I was still catching strands of weed in my fingers as I was treading water, and couldn’t get my face in without spluttering, so I just floated and hoped I’d get my adrenaline surge under control. I’d positioned myself at the back, out of the way, but the start was wide enough to manage the number of swimmers without too much of a bash fest anyway.

The countdown completed and the horns sounded. We were off!

I wish I could say that I got hit, or kicked or splashed, or that something unsettled me for what happened next, but I can’t. It was just my own stupid, adrenaline fuelled nerves that kicked in and let my swim demon say “You’ll never make it”. I stopped in the water and watched everyone swim away from me.

I trod water for a moment and thought, “Now what?” I had a little conversation with myself. “Are you going to turn round and get out?” “Or are you going to carry on?” All the while I had my eyes closed, trying not to cry.

The kayak safety crew shouted over to see if I was okay. I couldn’t answer for a second as I was still trying to get myself under control. “Just having a moment,” I eventually replied and then started to strike out into front crawl. I was at least going to try.

With a clear lake before me, I just focused on swimming smooth and slow. Surprisingly, the breathing rhythm came quickly and I took advantage of the extra buoyancy of the wetsuit to roll to the side to breathe and catch a glimpse of the blue sky.

“Just swim your own race”, I said to myself as I headed for the first marker. There was a bit of a sticky moment when I struck some weeds with my hands and had a few panicky breaths and did some breast stroke, but actually, after that initial upset, I was calm and swam well and consistently.

My sole goal pre-race was not to be last out of the swim. I thought I’d blown that by placing myself well behind the pack. But, as I closed in on the first buoy, I spotted a few other swimmers nearby. I kept my space from them so as not to disturb my swim, but I was able to catch and over take them. By the time I was back round to the start of the second lap, I was confident and happy in the water, swimming in nice straight lines between the buoys.

On the second lap I had company, a girl swimming beside me and then a guy coming up on the other side. Again I tried to keep out of their way, but managed to get past the girl and then get brave and swim in the bubble stream of the guy, hoping to get a bit of a tow. But he kept veering off course, so I let him go.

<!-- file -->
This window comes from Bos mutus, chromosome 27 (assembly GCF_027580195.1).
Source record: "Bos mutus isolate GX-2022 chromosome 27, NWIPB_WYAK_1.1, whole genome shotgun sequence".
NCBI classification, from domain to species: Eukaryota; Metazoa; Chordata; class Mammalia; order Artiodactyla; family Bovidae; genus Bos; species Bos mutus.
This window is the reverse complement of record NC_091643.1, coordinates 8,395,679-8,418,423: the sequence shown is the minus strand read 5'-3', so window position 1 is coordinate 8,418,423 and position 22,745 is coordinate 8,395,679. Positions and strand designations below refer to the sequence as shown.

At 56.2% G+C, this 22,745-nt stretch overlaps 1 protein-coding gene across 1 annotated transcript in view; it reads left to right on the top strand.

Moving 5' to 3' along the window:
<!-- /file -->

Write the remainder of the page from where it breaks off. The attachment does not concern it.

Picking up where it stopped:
Remembering to kick when there were only a few hundred metres to go, I swam right into the shallows and was grateful of a hand out. I ran up over the grass into transition, where it was easy to spot my bike among the largely empty racks. I allowed myself an easy transition. I didn’t rush, but didn’t faff either, just got my kit sorted and rolled the bike out to the start line.

Run at Northumberland triathlon

On the run beside Ladyburn Lake – Photo by Bob Marshall

A standing mount well past the line and over the speed hump, low gear, spin the legs and away. The bike leg was my biggest concern for this event. I have not done enough distance on the bike or as many brick sessions as I did to prepare for this race last year when it was my first standard distance. So, as I headed out of the country park onto the road, I told myself I was out for a ride, that it would help dry me out after the swim and give me a chance to drink my juice as it was a sunny day and I still had a run to do.

I probably daisied round most of the two laps. I found myself in my usual position of being passed by the speeding solid wheel brigade and just about everyone else. I just didn’t have the confidence to hammer the bike – 40k is a long way to me.

Still, a couple of girls kept it interesting, passing me and then me re-passing them when I decided to put a bit of a spurt on. They were on their her second lap as I was on my first, so it wasn’t really a place battle, but I was grateful for the a boost.

By my second lap I was in my usual bike zone, out on my own, seeing barely any other riders. I’d counted those behind me as I turned at the roundabout – 4, with only one I thought was close enough to possibly catch me. So I wasn’t last, could I keep it that way?

I had good and bad patches on this part of the ride. I got stomach cramps and aches in my lower back. I wasn’t sure if it was the juice I was drinking (I usually only have water, but I have been okay with High 5 before) or it was just me. I couldn’t seem to get comfortable on the saddle. I’m a bit heavier than I was last year, you would think that would give me extra padding!

Worryingly, I also felt the niggle in my right shoulder. I’ve had it all week. A result of too much time sitting at a keyboard and too much stress. I had an intensive sports massage on it on Tuesday night, which really loosened it off, but there it was again, and I worried it would bite me on the run.

The first rider came past me on the downhill just after the turn. I was really struggling on the bike now, just wanting it to be over. I glanced at my watch – 35k done, just 5 more to go. That was a cheering prospect and helped me keep cheerful as the second rider passed me. I knew as I turned back into the park, there was a good chance I’d be the last to finish this.

Off the bike and out onto the run without too much fuss and not too much of the jelly legs. Still I kept it easy, just focusing on moving forward on the first lap. It was something of a dead man’s shuffle in truth and I could feel my feet hitting the trails hard.

On the first lap there were runners galore, just up ahead and passing me at regular intervals. Once again, I opted to just run my own race, keep my focus. My goal, just to finish, to enjoy this.

Finish at Northumberland triathlon

Heading for a big finish and a course PB – Photo by Bob Marshall